Aspirin – what do we know about the benefits of this cheap but effective drug in stroke prevention?

Aspirin – wonder drug?

Aspirin is in most of our household medicine cabinets as a stand-by for pain relief but is it some kind of wonder drug?

That may be a difficult question to answer but recent research, published in the Lancet in May 2016 by Professor Peter Rothwell and his team suggests that it may offer even more value than previously thought in helping to prevent the often life-changing effects of major stroke.

Aspirin and stroke prevention

The statistics, which were produced after analysing 15 studies, previously carried out, showed such a beneficial impact that the researchers suggested that its benefits should form part of Public Health Education.

Some of this knowledge is not new. Back in 2008, when NICE (National Institute for Clinical Excellence) published guidelines for stroke management, use of aspirin in acute stroke units became standard treatment once Intra Cranial Haemorrhage (ICT – stroke related to a bleed) had been ruled out.

Early Use of Aspirin

The new research particularly focused on how useful aspirin could be in the early period after the onset of symptoms of stroke or TIA (Transient Ischaemic Attack). It was already known that both predispose to a higher risk of another more serious stroke event in the following days.

Although the research builds on old data, it makes it clearer than before that it really is useful to have aspirin as a first line of treatment.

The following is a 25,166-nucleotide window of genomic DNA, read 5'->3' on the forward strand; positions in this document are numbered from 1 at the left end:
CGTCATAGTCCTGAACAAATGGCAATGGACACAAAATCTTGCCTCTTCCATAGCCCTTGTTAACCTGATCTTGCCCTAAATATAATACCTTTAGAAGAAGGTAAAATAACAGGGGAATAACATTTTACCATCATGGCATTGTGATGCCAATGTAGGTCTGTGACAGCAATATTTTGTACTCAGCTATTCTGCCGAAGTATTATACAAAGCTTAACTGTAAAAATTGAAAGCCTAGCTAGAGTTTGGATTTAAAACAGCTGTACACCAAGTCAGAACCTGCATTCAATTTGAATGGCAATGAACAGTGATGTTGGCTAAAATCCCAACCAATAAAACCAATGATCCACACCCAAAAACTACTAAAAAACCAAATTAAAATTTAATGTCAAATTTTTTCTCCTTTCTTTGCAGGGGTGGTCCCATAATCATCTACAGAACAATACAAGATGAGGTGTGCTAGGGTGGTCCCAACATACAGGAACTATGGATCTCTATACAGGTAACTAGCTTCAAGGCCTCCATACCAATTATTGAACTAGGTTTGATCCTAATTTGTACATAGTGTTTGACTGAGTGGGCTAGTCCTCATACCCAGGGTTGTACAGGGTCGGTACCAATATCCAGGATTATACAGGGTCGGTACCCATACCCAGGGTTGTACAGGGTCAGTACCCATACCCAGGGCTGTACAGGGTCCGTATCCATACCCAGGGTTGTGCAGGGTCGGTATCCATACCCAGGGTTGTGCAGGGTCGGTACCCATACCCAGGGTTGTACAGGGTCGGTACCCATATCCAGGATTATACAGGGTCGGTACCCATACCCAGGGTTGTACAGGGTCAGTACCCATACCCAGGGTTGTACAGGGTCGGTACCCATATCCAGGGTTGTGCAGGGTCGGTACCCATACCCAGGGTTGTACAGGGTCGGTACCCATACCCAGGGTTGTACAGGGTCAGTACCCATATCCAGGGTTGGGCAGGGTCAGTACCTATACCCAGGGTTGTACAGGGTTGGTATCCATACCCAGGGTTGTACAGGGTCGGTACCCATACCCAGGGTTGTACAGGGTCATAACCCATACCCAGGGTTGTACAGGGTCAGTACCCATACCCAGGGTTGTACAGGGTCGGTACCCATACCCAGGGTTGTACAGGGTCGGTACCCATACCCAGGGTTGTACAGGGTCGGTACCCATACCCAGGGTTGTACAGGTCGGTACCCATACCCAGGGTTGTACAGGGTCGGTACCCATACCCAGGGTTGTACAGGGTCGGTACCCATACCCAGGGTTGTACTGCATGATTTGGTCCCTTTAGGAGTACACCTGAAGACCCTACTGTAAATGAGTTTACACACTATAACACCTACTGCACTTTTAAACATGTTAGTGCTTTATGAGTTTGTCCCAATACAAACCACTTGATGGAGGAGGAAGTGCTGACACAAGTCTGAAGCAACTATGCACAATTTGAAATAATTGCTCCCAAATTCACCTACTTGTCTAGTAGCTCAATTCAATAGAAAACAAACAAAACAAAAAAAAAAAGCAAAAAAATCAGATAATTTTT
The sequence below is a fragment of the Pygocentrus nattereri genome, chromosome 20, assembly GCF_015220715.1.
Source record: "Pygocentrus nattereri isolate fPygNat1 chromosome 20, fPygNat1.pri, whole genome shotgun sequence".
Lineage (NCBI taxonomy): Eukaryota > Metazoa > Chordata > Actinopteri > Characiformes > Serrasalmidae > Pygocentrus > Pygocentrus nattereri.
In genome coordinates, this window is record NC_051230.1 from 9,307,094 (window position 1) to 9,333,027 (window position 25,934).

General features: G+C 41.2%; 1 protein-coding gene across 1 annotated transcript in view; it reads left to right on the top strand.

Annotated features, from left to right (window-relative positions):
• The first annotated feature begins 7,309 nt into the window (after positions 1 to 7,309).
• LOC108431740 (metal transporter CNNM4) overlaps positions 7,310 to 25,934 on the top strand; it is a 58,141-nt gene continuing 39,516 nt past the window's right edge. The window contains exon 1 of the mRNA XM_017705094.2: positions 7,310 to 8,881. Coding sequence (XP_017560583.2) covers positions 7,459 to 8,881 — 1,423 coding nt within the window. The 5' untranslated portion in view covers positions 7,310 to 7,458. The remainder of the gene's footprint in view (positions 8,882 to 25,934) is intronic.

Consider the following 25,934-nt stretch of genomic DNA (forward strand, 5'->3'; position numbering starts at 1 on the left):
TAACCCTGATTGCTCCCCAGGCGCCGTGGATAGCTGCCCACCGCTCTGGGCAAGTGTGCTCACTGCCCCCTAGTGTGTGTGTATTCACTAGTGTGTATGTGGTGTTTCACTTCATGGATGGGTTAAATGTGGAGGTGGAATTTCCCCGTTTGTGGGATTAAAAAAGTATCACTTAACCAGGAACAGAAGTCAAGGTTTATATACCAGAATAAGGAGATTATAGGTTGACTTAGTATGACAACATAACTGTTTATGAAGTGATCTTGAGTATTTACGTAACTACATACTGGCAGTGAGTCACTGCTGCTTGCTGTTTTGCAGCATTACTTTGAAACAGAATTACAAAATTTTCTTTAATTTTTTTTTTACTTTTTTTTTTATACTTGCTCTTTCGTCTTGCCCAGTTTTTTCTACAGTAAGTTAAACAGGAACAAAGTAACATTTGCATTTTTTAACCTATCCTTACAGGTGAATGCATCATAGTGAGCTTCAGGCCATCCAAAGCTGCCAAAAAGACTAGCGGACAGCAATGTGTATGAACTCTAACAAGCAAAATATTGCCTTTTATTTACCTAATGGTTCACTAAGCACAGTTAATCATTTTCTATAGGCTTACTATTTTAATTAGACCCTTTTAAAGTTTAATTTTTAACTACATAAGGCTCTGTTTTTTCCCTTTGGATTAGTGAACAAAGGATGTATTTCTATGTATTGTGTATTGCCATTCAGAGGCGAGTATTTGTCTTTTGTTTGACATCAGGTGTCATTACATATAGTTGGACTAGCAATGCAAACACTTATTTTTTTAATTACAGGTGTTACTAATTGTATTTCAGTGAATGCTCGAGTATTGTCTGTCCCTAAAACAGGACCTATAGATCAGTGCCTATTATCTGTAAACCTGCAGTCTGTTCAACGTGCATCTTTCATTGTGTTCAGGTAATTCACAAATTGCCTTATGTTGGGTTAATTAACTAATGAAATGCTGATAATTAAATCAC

The report’s authors said:

Our findings confirm that medical treatment substantially reduces the risk of early recurrent stroke after TIA and minor stroke and identify aspirin as the key intervention.’

Help for Developing Countries

The application of this recommendation to take aspirin as soon as possible after a minor event may be most relevant where access to medical care is limited e.g. in a rural area where it is difficult to reach a doctor or in parts of the world where there is no immediate access to advanced medical care.

While some caution is expressed about the possibility that patients may delay seeking medical treatment because they think aspirin has ‘done the trick’ with careful thought, this cheap but effective remedy has the potential to help diminish the frequently life changing effects of major stroke and associated disability.

The potential savings, both economically and in terms of human cost are significant for a drug that costs pennies.

Wonder Drug?

Back to the question of whether it is a wonder drug, last year trials were launched supported by Cancer Research UK to see if aspirin was of use in preventing the recurrence of bowel, breast, prostate, stomach and oesophageal cancers treated in the early stages. Separately a team at the Francis Crick Institute published research last year suggesting that aspirin could prevent tumours from hiding from the immune system and be useful in the treatment of cancer.

Watch this space as there may be more benefits than previously imagined to a very old drug.